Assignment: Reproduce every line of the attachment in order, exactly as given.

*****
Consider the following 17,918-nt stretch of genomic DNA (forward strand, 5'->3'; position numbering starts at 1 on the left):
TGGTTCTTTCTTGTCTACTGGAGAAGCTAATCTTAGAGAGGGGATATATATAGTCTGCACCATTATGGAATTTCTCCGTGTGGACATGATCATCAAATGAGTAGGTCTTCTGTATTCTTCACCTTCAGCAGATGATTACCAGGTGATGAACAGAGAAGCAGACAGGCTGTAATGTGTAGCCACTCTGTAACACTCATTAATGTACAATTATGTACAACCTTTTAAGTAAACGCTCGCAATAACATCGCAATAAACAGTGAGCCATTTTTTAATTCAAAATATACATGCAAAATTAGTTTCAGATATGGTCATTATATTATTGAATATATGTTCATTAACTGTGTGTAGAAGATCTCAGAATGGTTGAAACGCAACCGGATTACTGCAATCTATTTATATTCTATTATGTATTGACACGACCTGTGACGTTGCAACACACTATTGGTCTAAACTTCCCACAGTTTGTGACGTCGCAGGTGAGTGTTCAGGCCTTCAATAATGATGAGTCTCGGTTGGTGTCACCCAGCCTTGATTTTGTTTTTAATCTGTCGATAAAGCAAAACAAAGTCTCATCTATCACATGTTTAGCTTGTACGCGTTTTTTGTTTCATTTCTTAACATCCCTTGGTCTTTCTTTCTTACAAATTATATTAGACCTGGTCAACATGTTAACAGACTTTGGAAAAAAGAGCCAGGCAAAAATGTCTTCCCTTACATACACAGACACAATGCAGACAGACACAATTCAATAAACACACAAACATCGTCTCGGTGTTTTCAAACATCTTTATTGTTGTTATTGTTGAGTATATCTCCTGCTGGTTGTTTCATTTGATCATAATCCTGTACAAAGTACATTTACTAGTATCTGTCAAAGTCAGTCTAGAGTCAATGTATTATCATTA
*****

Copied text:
Consider the following 17,918-nt stretch of genomic DNA (forward strand, 5'->3'; position numbering starts at 1 on the left):
TGGTTCTTTCTTGTCTACTGGAGAAGCTAATCTTAGAGAGGGGATATATATAGTCTGCACCATTATGGAATTTCTCCGTGTGGACATGATCATCAAATGAGTAGGTCTTCTGTATTCTTCACCTTCAGCAGATGATTACCAGGTGATGAACAGAGAAGCAGACAGGCTGTAATGTGTAGCCACTCTGTAACACTCATTAATGTACAATTATGTACAACCTTTTAAGTAAACGCTCGCAATAACATCGCAATAAACAGTGAGCCATTTTTTAATTCAAAATATACATGCAAAATTAGTTTCAGATATGGTCATTATATTATTGAATATATGTTCATTAACTGTGTGTAGAAGATCTCAGAATGGTTGAAACGCAACCGGATTACTGCAATCTATTTATATTCTATTATGTATTGACACGACCTGTGACGTTGCAACACACTATTGGTCTAAACTTCCCACAGTTTGTGACGTCGCAGGTGAGTGTTCAGGCCTTCAATAATGATGAGTCTCGGTTGGTGTCACCCAGCCTTGATTTTGTTTTTAATCTGTCGATAAAGCAAAACAAAGTCTCATCTATCACATGTTTAGCTTGTACGCGTTTTTTGTTTCATTTCTTAACATCCCTTGGTCTTTCTTTCTTACAAATTATATTAGACCTGGTCAACATGTTAACAGACTTTGGAAAAAAGAGCCAGGCAAAAATGTCTTCCCTTACATACACAGACACAATGCAGACAGACACAATTCAATAAACACACAAACATCGTCTCGGTGTTTTCAAACATCTTTATTGTTGTTATTGTTGAGTATATCTCCTGCTGGTTGTTTCATTTGATCATAATCCTGTACAAAGTACATTTACTAGTATCTGTCAAAGTCAGTCTAGAGTCAATGTATTATCATTA